I stumbled across this guide to the choir the other day. As an alto who has been ‘off-loaded as a half-price tenor’ on occasion it amused me.
The original page is a bit hard on the eyes so I’ve copied it here with thanks and a link to the St. James Lutheran Church page from which it came here. Enjoy, and see if you recognise any of our own members, or even yourself…
The Young Person’s Guide To The Choir
NOTE: If you are easily offended, do not read this page. This is just for laughs, and is dedicated to hard-working choir members everywhere!
In any choir, there are four voice parts: soprano, alto, tenor, and bass. Sometimes these are divided into first and second within each part, prompting endless jokes about first and second basses. There are also various other parts such as baritone, countertenor, contralto, mezzo-soprano, etc., but these are mostly used by people who are either soloists, or belong to some excessively hotshot classical a cappella group (this applies especially to countertenors), or are trying to make excuses for not really fitting into any of the regular voice parts, so we will ignore them for now.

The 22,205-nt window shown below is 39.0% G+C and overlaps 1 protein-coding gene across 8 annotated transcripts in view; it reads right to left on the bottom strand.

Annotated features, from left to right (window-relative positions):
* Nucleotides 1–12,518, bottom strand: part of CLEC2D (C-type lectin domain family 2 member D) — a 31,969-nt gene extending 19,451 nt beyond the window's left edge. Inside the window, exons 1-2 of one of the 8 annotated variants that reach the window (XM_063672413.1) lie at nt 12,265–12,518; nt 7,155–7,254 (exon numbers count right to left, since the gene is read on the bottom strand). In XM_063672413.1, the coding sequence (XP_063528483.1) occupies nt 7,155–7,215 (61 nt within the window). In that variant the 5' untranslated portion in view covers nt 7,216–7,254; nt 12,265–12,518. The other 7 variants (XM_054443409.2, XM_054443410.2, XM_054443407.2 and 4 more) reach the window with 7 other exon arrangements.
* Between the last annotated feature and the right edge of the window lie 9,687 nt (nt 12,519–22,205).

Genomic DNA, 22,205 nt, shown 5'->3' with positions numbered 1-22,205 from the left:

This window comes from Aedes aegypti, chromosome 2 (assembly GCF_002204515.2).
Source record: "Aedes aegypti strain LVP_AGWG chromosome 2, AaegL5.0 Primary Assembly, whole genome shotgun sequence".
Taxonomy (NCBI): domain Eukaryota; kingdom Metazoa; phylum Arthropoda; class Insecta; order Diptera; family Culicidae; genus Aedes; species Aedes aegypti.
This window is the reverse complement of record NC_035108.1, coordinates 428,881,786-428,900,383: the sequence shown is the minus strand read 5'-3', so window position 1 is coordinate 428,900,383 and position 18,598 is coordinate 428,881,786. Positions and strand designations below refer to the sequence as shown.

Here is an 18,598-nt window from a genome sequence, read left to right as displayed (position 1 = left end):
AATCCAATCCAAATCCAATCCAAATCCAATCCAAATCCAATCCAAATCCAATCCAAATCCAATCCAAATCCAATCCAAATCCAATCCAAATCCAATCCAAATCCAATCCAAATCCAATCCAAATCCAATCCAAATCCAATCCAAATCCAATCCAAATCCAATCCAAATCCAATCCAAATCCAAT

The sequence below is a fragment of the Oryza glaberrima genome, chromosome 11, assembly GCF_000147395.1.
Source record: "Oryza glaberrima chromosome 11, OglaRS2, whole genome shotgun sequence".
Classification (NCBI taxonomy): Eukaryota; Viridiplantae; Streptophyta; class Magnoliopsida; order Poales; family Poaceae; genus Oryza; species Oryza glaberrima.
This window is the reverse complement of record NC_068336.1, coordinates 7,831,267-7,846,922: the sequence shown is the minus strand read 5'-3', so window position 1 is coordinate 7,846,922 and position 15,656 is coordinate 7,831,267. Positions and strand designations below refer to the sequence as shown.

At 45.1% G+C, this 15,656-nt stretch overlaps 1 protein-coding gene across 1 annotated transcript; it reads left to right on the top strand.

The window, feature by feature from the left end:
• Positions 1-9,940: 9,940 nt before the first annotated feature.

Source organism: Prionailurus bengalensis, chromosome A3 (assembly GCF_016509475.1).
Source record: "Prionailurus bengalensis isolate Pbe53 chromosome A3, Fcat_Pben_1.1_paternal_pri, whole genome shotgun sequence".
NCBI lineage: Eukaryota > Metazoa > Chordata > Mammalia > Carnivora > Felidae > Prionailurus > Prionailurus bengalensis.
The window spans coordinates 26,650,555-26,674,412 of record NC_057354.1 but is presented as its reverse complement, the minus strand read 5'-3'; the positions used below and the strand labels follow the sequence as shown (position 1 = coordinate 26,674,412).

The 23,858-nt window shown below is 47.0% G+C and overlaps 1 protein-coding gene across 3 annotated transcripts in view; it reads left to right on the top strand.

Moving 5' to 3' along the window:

Each voice part sings in a different range, and each one has a very different personality. You may ask, “Why should singing different notes make people act differently?” and indeed this is a mysterious question and has not been adequately studied, especially since scientists who study musicians tend to be musicians themselves and have all the peculiar complexes that go with being tenors, French horn players, timpanists, or whatever. However, this is beside the point; the fact remains that the four voice parts can be easily distinguished, and I will now explain how: